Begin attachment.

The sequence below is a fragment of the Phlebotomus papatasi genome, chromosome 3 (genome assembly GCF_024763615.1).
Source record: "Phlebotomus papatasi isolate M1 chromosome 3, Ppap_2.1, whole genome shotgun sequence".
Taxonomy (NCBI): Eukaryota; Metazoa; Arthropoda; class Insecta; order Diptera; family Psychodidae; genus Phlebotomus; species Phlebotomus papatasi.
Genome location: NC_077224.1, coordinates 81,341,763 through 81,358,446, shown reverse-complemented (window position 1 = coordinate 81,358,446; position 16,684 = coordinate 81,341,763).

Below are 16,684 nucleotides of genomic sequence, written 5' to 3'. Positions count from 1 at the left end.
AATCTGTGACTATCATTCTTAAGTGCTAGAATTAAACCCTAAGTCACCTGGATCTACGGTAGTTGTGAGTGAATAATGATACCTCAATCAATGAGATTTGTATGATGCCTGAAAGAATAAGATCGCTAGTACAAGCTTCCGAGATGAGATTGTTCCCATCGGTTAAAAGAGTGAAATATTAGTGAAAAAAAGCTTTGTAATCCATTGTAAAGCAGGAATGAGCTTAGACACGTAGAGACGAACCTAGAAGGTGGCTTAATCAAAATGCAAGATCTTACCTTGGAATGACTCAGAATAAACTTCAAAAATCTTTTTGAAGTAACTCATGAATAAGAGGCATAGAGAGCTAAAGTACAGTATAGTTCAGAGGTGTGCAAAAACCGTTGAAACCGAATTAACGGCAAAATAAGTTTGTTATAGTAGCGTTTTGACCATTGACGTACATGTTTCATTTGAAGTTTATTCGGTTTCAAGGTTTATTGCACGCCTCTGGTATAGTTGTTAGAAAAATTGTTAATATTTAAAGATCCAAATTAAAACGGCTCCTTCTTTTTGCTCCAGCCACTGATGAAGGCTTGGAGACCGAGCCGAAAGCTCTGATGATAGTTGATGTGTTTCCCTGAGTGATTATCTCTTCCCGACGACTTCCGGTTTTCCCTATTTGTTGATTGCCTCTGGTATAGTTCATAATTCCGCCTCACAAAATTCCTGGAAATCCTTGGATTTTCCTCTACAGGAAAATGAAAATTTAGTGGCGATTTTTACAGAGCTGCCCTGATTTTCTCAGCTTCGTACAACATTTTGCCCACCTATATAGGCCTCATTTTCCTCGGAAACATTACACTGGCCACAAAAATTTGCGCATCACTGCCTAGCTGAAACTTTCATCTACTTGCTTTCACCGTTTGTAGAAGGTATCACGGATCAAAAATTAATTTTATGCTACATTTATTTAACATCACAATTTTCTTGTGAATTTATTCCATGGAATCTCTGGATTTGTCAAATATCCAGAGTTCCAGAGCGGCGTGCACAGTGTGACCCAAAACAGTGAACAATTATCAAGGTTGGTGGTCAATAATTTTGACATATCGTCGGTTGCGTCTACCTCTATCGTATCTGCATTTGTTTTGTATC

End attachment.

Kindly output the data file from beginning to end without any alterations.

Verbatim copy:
The sequence below is a fragment of the Phlebotomus papatasi genome, chromosome 3 (genome assembly GCF_024763615.1).
Source record: "Phlebotomus papatasi isolate M1 chromosome 3, Ppap_2.1, whole genome shotgun sequence".
Taxonomy (NCBI): Eukaryota; Metazoa; Arthropoda; class Insecta; order Diptera; family Psychodidae; genus Phlebotomus; species Phlebotomus papatasi.
Genome location: NC_077224.1, coordinates 81,341,763 through 81,358,446, shown reverse-complemented (window position 1 = coordinate 81,358,446; position 16,684 = coordinate 81,341,763).

Below are 16,684 nucleotides of genomic sequence, written 5' to 3'. Positions count from 1 at the left end.
AATCTGTGACTATCATTCTTAAGTGCTAGAATTAAACCCTAAGTCACCTGGATCTACGGTAGTTGTGAGTGAATAATGATACCTCAATCAATGAGATTTGTATGATGCCTGAAAGAATAAGATCGCTAGTACAAGCTTCCGAGATGAGATTGTTCCCATCGGTTAAAAGAGTGAAATATTAGTGAAAAAAAGCTTTGTAATCCATTGTAAAGCAGGAATGAGCTTAGACACGTAGAGACGAACCTAGAAGGTGGCTTAATCAAAATGCAAGATCTTACCTTGGAATGACTCAGAATAAACTTCAAAAATCTTTTTGAAGTAACTCATGAATAAGAGGCATAGAGAGCTAAAGTACAGTATAGTTCAGAGGTGTGCAAAAACCGTTGAAACCGAATTAACGGCAAAATAAGTTTGTTATAGTAGCGTTTTGACCATTGACGTACATGTTTCATTTGAAGTTTATTCGGTTTCAAGGTTTATTGCACGCCTCTGGTATAGTTGTTAGAAAAATTGTTAATATTTAAAGATCCAAATTAAAACGGCTCCTTCTTTTTGCTCCAGCCACTGATGAAGGCTTGGAGACCGAGCCGAAAGCTCTGATGATAGTTGATGTGTTTCCCTGAGTGATTATCTCTTCCCGACGACTTCCGGTTTTCCCTATTTGTTGATTGCCTCTGGTATAGTTCATAATTCCGCCTCACAAAATTCCTGGAAATCCTTGGATTTTCCTCTACAGGAAAATGAAAATTTAGTGGCGATTTTTACAGAGCTGCCCTGATTTTCTCAGCTTCGTACAACATTTTGCCCACCTATATAGGCCTCATTTTCCTCGGAAACATTACACTGGCCACAAAAATTTGCGCATCACTGCCTAGCTGAAACTTTCATCTACTTGCTTTCACCGTTTGTAGAAGGTATCACGGATCAAAAATTAATTTTATGCTACATTTATTTAACATCACAATTTTCTTGTGAATTTATTCCATGGAATCTCTGGATTTGTCAAATATCCAGAGTTCCAGAGCGGCGTGCACAGTGTGACCCAAAACAGTGAACAATTATCAAGGTTGGTGGTCAATAATTTTGACATATCGTCGGTTGCGTCTACCTCTATCGTATCTGCATTTGTTTTGTATC